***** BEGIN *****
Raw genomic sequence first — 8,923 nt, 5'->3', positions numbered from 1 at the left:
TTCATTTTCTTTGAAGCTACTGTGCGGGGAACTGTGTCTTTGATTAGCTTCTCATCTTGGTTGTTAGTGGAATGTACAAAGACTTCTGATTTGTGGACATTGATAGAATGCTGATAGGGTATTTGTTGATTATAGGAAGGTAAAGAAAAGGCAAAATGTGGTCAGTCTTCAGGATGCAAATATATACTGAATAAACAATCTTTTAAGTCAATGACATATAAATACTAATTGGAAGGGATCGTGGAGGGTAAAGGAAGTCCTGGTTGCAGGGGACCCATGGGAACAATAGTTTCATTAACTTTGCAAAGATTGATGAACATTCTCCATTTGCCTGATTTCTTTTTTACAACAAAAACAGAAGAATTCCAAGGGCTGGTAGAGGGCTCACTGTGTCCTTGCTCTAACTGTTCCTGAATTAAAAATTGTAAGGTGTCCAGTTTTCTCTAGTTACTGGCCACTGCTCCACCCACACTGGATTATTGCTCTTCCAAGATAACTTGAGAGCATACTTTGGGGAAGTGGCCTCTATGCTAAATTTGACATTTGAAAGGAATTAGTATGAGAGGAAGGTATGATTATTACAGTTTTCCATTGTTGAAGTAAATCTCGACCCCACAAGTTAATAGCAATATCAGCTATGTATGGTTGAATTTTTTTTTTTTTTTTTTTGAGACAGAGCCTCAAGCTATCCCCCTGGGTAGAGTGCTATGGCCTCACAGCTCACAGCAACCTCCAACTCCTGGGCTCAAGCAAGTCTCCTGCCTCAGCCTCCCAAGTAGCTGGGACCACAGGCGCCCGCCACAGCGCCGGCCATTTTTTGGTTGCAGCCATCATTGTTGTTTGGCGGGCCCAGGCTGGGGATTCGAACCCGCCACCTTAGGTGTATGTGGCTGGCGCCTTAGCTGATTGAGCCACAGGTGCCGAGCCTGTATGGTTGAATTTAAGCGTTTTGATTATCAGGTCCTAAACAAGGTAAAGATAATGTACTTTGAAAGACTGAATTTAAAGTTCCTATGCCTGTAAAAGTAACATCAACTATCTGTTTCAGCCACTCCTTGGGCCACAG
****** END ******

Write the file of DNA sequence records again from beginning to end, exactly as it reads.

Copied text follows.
Raw genomic sequence first — 8,923 nt, 5'->3', positions numbered from 1 at the left:
TTCATTTTCTTTGAAGCTACTGTGCGGGGAACTGTGTCTTTGATTAGCTTCTCATCTTGGTTGTTAGTGGAATGTACAAAGACTTCTGATTTGTGGACATTGATAGAATGCTGATAGGGTATTTGTTGATTATAGGAAGGTAAAGAAAAGGCAAAATGTGGTCAGTCTTCAGGATGCAAATATATACTGAATAAACAATCTTTTAAGTCAATGACATATAAATACTAATTGGAAGGGATCGTGGAGGGTAAAGGAAGTCCTGGTTGCAGGGGACCCATGGGAACAATAGTTTCATTAACTTTGCAAAGATTGATGAACATTCTCCATTTGCCTGATTTCTTTTTTACAACAAAAACAGAAGAATTCCAAGGGCTGGTAGAGGGCTCACTGTGTCCTTGCTCTAACTGTTCCTGAATTAAAAATTGTAAGGTGTCCAGTTTTCTCTAGTTACTGGCCACTGCTCCACCCACACTGGATTATTGCTCTTCCAAGATAACTTGAGAGCATACTTTGGGGAAGTGGCCTCTATGCTAAATTTGACATTTGAAAGGAATTAGTATGAGAGGAAGGTATGATTATTACAGTTTTCCATTGTTGAAGTAAATCTCGACCCCACAAGTTAATAGCAATATCAGCTATGTATGGTTGAATTTTTTTTTTTTTTTTTTTGAGACAGAGCCTCAAGCTATCCCCCTGGGTAGAGTGCTATGGCCTCACAGCTCACAGCAACCTCCAACTCCTGGGCTCAAGCAAGTCTCCTGCCTCAGCCTCCCAAGTAGCTGGGACCACAGGCGCCCGCCACAGCGCCGGCCATTTTTTGGTTGCAGCCATCATTGTTGTTTGGCGGGCCCAGGCTGGGGATTCGAACCCGCCACCTTAGGTGTATGTGGCTGGCGCCTTAGCTGATTGAGCCACAGGTGCCGAGCCTGTATGGTTGAATTTAAGCGTTTTGATTATCAGGTCCTAAACAAGGTAAAGATAATGTACTTTGAAAGACTGAATTTAAAGTTCCTATGCCTGTAAAAGTAACATCAACTATCTGTTTCAGCCACTCCTTGGGCCACAG